Aeschylus

[ es-kuh-luh s or, esp. British, ee-skuh- ]
/ ˈɛs kə ləs or, esp. British, ˈi skə- /
|

noun

525–456 b.c., Greek poet and dramatist.

Related formsAes·chy·le·an [es-kuh-lee-uh n or, esp. British, ee-skuh-] /ˌɛs kəˈli ən or, esp. British, ˌi skə-/, adjective

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Examples from the Web for aeschylus


British Dictionary definitions for aeschylus

Aeschylus

/ (ˈiːskələs) /

noun

?525–?456 bc, Greek dramatist, regarded as the father of Greek tragedy. Seven of his plays are extant, including Seven Against Thebes, The Persians, Prometheus Bound, and the trilogy of the Oresteia
Derived FormsAeschylean (ˌiːskəˈliːən), adjective

Collins English Dictionary - Complete & Unabridged 2012 Digital Edition © William Collins Sons & Co. Ltd. 1979, 1986 © HarperCollins Publishers 1998, 2000, 2003, 2005, 2006, 2007, 2009, 2012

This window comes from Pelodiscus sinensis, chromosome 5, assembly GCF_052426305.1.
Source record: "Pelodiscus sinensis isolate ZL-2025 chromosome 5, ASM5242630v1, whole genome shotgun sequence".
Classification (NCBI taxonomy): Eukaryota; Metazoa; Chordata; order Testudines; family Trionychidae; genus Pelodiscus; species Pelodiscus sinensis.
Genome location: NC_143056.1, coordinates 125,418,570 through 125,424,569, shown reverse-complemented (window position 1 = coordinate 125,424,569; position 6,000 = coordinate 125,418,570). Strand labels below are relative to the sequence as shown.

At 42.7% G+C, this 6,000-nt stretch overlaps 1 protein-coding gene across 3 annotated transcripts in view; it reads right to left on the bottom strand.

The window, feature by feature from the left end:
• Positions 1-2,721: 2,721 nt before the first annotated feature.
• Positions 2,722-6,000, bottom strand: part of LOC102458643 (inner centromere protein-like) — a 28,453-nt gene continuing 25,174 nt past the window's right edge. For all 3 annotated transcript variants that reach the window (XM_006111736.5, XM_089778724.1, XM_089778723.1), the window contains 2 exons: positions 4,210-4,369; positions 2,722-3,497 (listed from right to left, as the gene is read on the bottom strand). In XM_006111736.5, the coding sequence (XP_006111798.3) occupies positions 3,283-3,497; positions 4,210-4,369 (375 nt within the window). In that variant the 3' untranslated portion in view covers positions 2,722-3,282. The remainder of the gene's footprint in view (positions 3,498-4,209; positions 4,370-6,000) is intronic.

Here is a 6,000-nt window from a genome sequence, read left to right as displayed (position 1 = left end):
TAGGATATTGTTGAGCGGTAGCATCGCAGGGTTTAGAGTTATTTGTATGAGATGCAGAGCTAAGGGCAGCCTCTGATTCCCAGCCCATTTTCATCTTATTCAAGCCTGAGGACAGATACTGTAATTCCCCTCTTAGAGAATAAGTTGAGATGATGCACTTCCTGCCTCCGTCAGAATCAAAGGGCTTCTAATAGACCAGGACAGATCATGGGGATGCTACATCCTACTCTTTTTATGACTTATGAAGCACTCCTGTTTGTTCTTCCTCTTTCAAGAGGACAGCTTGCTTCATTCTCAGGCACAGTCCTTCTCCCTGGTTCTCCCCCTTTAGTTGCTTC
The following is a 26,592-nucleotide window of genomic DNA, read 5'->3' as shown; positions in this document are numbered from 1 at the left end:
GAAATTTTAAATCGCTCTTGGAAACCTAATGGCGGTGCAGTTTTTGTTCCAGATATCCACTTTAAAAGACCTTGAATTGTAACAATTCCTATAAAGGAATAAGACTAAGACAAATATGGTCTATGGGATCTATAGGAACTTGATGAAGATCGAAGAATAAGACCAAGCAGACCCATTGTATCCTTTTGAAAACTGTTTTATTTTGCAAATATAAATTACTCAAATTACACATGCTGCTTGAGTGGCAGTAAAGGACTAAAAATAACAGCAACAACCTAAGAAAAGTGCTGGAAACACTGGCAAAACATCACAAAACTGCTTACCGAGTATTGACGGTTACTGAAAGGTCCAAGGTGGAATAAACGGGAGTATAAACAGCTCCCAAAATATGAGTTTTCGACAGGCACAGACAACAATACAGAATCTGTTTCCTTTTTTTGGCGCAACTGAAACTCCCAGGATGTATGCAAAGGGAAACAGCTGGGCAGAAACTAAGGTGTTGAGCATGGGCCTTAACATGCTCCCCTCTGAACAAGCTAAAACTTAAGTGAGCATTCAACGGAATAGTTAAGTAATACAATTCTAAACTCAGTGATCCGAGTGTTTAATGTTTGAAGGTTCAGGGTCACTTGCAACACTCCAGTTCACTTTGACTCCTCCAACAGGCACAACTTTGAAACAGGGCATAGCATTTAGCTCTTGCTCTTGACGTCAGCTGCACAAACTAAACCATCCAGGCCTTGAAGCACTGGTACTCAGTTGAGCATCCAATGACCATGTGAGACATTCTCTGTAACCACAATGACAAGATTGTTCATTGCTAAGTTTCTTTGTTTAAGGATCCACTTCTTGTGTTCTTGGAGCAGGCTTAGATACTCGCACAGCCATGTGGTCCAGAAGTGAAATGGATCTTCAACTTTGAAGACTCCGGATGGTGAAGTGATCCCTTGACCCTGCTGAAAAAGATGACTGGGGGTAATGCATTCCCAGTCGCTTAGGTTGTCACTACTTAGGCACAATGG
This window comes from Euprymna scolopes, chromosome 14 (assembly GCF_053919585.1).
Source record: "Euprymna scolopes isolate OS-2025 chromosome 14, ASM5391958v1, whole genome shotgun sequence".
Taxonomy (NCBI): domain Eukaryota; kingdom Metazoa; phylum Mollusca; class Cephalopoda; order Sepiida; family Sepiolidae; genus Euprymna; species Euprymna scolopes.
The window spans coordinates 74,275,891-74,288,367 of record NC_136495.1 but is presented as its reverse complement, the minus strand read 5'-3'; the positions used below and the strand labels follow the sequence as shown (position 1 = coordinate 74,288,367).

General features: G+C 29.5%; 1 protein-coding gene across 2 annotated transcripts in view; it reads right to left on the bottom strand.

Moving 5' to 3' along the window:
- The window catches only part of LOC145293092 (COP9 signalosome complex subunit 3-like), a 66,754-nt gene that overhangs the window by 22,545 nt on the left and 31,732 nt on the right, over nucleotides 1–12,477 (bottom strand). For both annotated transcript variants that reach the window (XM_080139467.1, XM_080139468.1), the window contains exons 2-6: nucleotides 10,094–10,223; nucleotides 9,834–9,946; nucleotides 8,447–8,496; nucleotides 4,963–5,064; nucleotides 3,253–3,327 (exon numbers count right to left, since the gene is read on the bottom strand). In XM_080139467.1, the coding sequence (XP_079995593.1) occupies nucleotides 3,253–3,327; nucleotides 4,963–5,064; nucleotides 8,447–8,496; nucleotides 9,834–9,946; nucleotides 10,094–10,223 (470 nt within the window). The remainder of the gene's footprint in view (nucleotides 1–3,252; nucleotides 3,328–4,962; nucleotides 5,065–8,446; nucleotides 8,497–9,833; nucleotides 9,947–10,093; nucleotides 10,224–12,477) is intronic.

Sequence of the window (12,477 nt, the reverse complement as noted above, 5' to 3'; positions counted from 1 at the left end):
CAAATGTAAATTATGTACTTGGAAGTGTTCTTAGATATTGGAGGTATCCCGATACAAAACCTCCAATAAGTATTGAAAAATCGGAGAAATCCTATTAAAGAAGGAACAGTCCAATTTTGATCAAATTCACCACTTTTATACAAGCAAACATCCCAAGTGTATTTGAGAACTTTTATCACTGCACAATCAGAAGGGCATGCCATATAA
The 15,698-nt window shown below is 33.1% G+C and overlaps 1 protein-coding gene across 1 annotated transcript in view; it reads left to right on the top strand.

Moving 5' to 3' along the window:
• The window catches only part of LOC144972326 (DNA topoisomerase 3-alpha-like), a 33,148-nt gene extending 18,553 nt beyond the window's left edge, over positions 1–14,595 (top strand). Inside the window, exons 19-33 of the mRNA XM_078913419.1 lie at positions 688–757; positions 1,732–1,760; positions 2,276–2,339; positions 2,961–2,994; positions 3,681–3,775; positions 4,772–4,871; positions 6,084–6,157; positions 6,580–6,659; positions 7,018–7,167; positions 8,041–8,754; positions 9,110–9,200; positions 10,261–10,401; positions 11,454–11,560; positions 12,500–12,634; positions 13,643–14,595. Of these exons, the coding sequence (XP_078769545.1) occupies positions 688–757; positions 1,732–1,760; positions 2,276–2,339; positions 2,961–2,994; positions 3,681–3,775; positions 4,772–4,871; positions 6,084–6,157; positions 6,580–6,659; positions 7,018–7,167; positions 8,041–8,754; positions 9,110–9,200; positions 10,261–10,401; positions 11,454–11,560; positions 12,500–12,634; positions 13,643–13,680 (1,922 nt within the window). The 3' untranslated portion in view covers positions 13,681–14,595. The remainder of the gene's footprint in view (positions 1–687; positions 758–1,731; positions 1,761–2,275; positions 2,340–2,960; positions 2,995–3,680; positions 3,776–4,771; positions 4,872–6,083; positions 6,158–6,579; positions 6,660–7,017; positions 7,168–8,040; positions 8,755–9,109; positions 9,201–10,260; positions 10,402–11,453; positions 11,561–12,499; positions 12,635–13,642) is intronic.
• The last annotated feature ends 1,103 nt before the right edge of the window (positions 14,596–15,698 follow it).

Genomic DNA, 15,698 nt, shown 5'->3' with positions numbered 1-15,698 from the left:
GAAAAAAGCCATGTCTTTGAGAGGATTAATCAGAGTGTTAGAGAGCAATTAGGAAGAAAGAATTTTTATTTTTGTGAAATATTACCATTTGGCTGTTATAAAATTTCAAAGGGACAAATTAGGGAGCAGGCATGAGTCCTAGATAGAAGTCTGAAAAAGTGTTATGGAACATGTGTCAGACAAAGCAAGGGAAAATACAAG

Word Origin and History for aeschylus

Aeschylus

Greek Aiskhylos, Athenian soldier, poet, and playwright, Father of Tragedy (525-456 B.C.E.).

Online Etymology Dictionary, © 2010 Douglas Harper

Culture definitions for aeschylus

Aeschylus

[ (es-kuh-luhs) ]

An ancient Greek poet, often considered the founder of tragedy. He was the first of the three great Greek authors of tragedies, preceding Sophocles and Euripides.

The New Dictionary of Cultural Literacy, Third Edition Copyright © 2005 by Houghton Mifflin Harcourt Publishing Company. Published by Houghton Mifflin Harcourt Publishing Company. All rights reserved.